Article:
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Washington Post’s praise for Secure Communities glossed over key details about controversial program

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immigration and customs enforcementEarlier this week, the Washington Post published an editorial titled “How to improve an immigration status check.”  AV’s Deputy Director, Lynn Tramonte, takes exception to the Post’s editorial — and expressed her concerns in a letter to the editor. We were hoping that the Post would publish the letter, but that hasn’t happened.  So, here’s what she wrote:

Your editorial praising the Secure Communities program (“How to improve an immigration status check,” March 20th) glosses over some very important details.  If the program was targeted at actual criminals, it wouldn’t be so controversial and police agencies wouldn’t be asking to opt-out.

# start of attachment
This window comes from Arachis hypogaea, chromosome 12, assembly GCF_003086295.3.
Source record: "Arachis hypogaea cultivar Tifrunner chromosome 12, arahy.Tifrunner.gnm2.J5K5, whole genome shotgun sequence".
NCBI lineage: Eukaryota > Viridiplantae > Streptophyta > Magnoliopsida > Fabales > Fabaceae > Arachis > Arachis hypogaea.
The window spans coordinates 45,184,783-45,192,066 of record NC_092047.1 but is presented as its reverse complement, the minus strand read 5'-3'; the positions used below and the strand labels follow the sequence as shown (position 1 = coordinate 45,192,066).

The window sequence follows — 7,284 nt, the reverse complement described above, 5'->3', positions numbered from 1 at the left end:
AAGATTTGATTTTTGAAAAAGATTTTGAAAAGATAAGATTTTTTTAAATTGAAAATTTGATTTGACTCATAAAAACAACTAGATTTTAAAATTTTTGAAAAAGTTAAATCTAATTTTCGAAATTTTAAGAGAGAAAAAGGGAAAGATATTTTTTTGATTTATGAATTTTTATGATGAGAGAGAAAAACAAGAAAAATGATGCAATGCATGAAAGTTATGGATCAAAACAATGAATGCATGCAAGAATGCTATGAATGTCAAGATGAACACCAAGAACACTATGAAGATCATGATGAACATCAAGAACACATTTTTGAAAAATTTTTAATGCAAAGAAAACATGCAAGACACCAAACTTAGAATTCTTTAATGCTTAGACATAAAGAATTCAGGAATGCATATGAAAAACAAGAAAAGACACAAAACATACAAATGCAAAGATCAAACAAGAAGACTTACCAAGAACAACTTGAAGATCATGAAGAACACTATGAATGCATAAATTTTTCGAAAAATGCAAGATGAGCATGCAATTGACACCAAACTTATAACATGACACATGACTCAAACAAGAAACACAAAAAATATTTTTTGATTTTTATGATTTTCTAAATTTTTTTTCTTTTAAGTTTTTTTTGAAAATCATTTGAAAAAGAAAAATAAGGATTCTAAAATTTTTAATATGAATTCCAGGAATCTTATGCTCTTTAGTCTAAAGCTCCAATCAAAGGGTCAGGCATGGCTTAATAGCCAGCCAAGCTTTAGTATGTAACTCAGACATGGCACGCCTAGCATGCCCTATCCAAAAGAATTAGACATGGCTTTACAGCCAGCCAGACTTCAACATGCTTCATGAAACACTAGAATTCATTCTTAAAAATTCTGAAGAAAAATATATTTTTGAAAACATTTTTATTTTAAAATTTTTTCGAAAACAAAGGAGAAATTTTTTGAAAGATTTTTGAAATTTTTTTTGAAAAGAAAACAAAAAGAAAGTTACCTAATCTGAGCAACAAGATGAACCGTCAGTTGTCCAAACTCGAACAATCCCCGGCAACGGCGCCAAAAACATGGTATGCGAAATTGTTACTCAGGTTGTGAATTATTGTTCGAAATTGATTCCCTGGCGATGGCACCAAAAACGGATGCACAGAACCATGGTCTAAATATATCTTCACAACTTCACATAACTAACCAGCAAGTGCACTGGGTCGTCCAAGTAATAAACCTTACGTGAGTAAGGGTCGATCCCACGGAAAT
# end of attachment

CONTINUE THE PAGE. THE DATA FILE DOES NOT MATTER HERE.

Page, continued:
According to the government’s own data, 28% of the people deported through Secure Communities were not convicted of any crime.  Many others had committed low-level offenses, like traffic violations. 

When immigrants fear contact with police could lead to deportation, they stop reporting crimes and criminals get a free pass.  This is the main reason why law enforcement leaders across the nation are sounding the alarm about Secure Communities, 287(g), and the Ashcroft “inherent authority” doctrine that shifted civil immigration enforcement from the federal government to the states.  These policies destroy community policing, and make all of us less safe. 

The Obama Administration must reform its programs that involve police in immigration enforcement so that they target actual criminals, not immigrant workers, and Congress must pass comprehensive immigration reform so that our laws are practical and enforced.  The Post should be calling on the federal government to make those changes, not repeating the government’s talking points about a flawed program like Secure Communities.